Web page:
For his new book about mushrooms, “Entangled Life: How Fungi Make Our Worlds, Change Our Minds, and Shape Our Futures”, the young biologist Merlin Sheldrake he adopted a really curious advertising method: he made it grow among the pages of his writing Pleurotus mushrooms, and then he ate them.
Sheldrake wants to direct attention to mushrooms, without which so many plants that populate our planet would not exist. The mushroom Pleurotus, grown between the pages of the book, is one of the great omnivores of nature since it manages to devour anything: from crude oil to used cigarette butts and even glyphosate, a broad-spectrum herbicide that usually also devours plants.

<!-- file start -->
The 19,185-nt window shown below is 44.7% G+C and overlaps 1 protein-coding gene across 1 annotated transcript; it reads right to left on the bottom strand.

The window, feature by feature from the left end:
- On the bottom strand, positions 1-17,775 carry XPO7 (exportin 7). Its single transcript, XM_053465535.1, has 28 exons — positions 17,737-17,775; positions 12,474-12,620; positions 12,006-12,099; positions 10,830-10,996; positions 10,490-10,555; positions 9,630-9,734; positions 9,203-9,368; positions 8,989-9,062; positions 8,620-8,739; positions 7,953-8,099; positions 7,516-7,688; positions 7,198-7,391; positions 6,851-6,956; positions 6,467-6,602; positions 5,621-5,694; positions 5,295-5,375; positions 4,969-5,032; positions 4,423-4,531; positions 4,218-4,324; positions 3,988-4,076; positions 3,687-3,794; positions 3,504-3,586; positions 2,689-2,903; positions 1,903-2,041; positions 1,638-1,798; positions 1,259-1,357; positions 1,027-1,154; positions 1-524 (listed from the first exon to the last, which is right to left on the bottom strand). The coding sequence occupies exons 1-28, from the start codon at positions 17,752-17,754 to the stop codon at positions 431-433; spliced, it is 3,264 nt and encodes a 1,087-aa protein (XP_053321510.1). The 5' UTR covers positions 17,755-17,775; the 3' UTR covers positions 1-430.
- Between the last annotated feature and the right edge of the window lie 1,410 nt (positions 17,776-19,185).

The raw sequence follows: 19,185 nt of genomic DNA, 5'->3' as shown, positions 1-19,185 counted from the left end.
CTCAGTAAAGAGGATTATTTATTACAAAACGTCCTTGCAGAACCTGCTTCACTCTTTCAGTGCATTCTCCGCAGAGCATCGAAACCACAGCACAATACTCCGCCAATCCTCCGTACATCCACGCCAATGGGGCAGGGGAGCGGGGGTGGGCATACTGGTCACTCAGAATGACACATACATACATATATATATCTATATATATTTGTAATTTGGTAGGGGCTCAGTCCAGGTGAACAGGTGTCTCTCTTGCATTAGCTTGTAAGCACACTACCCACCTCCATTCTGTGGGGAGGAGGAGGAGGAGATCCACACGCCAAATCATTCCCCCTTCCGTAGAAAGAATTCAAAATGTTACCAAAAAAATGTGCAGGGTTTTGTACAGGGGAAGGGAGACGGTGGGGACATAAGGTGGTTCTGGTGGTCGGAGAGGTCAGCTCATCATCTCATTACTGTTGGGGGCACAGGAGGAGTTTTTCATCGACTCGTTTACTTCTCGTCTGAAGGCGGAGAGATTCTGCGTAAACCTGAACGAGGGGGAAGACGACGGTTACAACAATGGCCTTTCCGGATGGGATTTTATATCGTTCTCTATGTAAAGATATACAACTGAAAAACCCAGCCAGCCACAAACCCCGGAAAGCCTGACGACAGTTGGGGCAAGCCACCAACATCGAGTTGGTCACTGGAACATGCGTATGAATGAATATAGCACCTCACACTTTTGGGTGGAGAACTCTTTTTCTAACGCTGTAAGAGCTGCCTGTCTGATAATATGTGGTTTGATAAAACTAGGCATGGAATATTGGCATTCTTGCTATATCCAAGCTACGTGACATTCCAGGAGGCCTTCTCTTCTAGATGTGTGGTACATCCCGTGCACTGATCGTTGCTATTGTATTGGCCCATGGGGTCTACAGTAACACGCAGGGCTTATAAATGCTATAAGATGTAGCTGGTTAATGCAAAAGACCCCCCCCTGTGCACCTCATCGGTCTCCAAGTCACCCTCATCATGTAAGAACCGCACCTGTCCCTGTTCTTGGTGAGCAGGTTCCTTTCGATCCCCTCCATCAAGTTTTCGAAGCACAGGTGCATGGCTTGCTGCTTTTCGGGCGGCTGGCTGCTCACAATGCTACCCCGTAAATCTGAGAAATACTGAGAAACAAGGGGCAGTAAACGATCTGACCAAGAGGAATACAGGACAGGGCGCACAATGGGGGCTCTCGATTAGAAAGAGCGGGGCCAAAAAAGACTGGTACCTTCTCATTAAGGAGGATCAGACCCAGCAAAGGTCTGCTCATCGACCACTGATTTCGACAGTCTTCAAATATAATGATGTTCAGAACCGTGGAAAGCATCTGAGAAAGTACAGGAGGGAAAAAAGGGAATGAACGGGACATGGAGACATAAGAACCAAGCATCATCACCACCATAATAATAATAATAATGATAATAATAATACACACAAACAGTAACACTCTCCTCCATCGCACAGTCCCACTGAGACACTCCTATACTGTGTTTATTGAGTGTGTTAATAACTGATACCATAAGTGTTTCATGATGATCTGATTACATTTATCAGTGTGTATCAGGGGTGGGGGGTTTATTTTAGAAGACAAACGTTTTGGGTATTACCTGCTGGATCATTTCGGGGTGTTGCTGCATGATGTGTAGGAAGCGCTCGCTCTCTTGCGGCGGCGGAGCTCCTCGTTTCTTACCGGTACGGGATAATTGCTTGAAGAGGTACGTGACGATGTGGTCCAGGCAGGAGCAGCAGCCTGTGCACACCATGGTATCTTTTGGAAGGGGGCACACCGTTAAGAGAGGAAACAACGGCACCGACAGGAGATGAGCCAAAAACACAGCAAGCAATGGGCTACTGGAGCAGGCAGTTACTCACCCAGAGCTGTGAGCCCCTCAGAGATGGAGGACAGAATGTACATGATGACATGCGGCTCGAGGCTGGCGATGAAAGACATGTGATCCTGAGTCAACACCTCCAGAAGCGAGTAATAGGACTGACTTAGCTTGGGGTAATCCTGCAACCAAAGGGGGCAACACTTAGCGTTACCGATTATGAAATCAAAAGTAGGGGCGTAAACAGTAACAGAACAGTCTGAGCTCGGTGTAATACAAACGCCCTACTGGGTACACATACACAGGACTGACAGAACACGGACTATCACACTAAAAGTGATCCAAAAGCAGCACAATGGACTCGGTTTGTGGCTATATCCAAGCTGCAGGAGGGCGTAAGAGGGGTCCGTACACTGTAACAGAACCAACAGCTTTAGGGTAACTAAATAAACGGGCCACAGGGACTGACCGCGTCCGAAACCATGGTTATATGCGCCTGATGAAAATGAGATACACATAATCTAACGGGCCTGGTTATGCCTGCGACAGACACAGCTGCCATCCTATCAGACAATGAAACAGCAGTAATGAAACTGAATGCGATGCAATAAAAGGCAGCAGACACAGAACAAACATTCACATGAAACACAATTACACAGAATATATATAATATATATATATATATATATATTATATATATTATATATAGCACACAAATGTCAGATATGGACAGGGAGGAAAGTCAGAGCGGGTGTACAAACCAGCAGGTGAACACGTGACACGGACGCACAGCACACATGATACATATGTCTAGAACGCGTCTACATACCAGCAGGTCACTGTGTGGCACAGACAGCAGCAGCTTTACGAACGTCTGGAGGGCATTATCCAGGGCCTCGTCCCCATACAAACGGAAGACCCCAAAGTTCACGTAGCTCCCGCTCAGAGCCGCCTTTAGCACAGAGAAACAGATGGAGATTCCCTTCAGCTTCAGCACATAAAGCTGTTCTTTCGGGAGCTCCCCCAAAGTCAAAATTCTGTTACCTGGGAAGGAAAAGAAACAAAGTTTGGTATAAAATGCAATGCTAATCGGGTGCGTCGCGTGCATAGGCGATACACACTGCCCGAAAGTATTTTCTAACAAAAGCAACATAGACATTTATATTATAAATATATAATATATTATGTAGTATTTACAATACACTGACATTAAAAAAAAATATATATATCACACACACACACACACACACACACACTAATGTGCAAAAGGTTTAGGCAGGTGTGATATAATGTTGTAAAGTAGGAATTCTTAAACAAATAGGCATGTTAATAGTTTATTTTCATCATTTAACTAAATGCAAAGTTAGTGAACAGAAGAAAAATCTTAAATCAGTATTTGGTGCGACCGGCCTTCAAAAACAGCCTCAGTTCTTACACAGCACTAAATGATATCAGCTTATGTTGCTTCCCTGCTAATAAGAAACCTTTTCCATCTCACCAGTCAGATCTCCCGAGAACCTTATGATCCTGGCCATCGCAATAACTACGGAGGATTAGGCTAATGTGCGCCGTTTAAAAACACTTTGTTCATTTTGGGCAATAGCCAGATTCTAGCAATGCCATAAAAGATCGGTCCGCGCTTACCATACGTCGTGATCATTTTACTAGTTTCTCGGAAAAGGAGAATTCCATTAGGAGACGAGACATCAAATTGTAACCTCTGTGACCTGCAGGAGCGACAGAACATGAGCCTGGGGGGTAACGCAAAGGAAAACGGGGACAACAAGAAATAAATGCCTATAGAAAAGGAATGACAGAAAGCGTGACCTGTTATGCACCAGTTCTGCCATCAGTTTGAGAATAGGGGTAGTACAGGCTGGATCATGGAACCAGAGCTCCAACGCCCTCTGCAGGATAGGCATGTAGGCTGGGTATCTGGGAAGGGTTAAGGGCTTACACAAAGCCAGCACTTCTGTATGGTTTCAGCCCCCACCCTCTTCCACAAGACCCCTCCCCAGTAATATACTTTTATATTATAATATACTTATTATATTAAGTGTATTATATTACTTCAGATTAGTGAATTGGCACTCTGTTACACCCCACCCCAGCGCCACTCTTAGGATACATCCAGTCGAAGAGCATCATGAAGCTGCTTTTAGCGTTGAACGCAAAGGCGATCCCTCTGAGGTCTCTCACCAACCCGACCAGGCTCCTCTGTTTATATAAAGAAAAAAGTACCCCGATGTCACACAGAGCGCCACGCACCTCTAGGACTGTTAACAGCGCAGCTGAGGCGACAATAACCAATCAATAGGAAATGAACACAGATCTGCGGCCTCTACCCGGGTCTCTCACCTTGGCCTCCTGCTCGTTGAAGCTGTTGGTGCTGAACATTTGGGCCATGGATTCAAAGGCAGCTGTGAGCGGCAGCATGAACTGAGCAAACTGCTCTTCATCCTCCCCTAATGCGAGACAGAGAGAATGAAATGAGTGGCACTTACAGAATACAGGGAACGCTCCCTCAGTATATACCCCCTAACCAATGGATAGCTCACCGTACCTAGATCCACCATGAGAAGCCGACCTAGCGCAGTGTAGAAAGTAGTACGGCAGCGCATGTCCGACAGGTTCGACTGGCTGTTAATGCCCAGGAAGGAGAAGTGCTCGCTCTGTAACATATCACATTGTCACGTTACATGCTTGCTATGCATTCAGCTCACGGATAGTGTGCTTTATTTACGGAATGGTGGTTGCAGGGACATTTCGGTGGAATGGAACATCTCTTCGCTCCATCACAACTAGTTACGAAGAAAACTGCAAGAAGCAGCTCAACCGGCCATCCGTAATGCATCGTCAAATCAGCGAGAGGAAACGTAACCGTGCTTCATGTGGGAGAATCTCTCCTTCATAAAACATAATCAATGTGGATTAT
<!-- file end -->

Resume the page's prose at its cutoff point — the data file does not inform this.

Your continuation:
This predatory mushroom it can even hunt and kill nematode worms. “Initially I was flattered that the mushroom seemed to have consumed the book so greedily, but reflecting I don’t think I can take it as a vote of confidence“Sheldrake says in a video that you can watch at the bottom of the news.
The mushroom in question is also edible and is widely used in our kitchen. In the video, the biologist lists a list of recipes to eat the dish with taste: in brine, fried, or stir-fried with a little garlic and a little oil.